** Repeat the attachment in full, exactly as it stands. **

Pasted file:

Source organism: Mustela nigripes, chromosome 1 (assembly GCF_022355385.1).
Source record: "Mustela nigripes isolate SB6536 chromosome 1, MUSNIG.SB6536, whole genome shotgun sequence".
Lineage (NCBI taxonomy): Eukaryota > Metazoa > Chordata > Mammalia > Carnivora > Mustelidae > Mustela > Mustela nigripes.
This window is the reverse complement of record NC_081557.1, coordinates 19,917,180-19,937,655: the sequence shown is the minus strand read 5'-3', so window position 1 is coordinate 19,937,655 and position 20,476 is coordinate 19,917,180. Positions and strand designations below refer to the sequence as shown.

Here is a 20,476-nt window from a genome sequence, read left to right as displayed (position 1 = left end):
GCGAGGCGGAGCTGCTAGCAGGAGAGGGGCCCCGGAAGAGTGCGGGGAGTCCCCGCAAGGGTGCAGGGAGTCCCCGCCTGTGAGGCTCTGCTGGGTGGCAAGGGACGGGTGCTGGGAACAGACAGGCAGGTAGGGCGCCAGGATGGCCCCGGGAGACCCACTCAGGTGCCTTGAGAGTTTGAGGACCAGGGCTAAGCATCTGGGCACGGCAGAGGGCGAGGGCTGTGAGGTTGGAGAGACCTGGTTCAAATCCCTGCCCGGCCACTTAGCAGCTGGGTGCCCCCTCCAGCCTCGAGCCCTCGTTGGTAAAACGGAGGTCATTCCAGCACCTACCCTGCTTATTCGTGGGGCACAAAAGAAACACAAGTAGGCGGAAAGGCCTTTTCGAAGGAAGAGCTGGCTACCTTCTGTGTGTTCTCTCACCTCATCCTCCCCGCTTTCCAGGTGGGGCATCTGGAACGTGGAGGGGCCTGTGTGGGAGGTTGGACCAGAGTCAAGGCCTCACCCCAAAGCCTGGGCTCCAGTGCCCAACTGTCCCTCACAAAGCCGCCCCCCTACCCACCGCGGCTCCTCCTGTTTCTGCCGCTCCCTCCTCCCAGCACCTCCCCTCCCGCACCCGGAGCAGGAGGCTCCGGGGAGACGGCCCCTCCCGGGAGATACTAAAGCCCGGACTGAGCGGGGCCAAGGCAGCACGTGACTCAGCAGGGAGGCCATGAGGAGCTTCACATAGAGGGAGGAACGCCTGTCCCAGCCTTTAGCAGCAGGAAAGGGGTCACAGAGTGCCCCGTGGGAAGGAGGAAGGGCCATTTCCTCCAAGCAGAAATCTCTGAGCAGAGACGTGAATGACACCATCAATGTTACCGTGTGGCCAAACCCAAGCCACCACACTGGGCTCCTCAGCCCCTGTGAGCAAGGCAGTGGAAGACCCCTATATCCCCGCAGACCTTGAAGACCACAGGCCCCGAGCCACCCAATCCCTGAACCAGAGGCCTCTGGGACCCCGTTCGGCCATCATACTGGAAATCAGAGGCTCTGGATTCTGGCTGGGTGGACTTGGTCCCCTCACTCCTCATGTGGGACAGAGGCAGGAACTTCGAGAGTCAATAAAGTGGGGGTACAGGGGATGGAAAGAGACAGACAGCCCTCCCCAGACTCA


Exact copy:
Source organism: Mustela nigripes, chromosome 1 (assembly GCF_022355385.1).
Source record: "Mustela nigripes isolate SB6536 chromosome 1, MUSNIG.SB6536, whole genome shotgun sequence".
Lineage (NCBI taxonomy): Eukaryota > Metazoa > Chordata > Mammalia > Carnivora > Mustelidae > Mustela > Mustela nigripes.
This window is the reverse complement of record NC_081557.1, coordinates 19,917,180-19,937,655: the sequence shown is the minus strand read 5'-3', so window position 1 is coordinate 19,937,655 and position 20,476 is coordinate 19,917,180. Positions and strand designations below refer to the sequence as shown.

Here is a 20,476-nt window from a genome sequence, read left to right as displayed (position 1 = left end):
GCGAGGCGGAGCTGCTAGCAGGAGAGGGGCCCCGGAAGAGTGCGGGGAGTCCCCGCAAGGGTGCAGGGAGTCCCCGCCTGTGAGGCTCTGCTGGGTGGCAAGGGACGGGTGCTGGGAACAGACAGGCAGGTAGGGCGCCAGGATGGCCCCGGGAGACCCACTCAGGTGCCTTGAGAGTTTGAGGACCAGGGCTAAGCATCTGGGCACGGCAGAGGGCGAGGGCTGTGAGGTTGGAGAGACCTGGTTCAAATCCCTGCCCGGCCACTTAGCAGCTGGGTGCCCCCTCCAGCCTCGAGCCCTCGTTGGTAAAACGGAGGTCATTCCAGCACCTACCCTGCTTATTCGTGGGGCACAAAAGAAACACAAGTAGGCGGAAAGGCCTTTTCGAAGGAAGAGCTGGCTACCTTCTGTGTGTTCTCTCACCTCATCCTCCCCGCTTTCCAGGTGGGGCATCTGGAACGTGGAGGGGCCTGTGTGGGAGGTTGGACCAGAGTCAAGGCCTCACCCCAAAGCCTGGGCTCCAGTGCCCAACTGTCCCTCACAAAGCCGCCCCCCTACCCACCGCGGCTCCTCCTGTTTCTGCCGCTCCCTCCTCCCAGCACCTCCCCTCCCGCACCCGGAGCAGGAGGCTCCGGGGAGACGGCCCCTCCCGGGAGATACTAAAGCCCGGACTGAGCGGGGCCAAGGCAGCACGTGACTCAGCAGGGAGGCCATGAGGAGCTTCACATAGAGGGAGGAACGCCTGTCCCAGCCTTTAGCAGCAGGAAAGGGGTCACAGAGTGCCCCGTGGGAAGGAGGAAGGGCCATTTCCTCCAAGCAGAAATCTCTGAGCAGAGACGTGAATGACACCATCAATGTTACCGTGTGGCCAAACCCAAGCCACCACACTGGGCTCCTCAGCCCCTGTGAGCAAGGCAGTGGAAGACCCCTATATCCCCGCAGACCTTGAAGACCACAGGCCCCGAGCCACCCAATCCCTGAACCAGAGGCCTCTGGGACCCCGTTCGGCCATCATACTGGAAATCAGAGGCTCTGGATTCTGGCTGGGTGGACTTGGTCCCCTCACTCCTCATGTGGGACAGAGGCAGGAACTTCGAGAGTCAATAAAGTGGGGGTACAGGGGATGGAAAGAGACAGACAGCCCTCCCCAGACTCA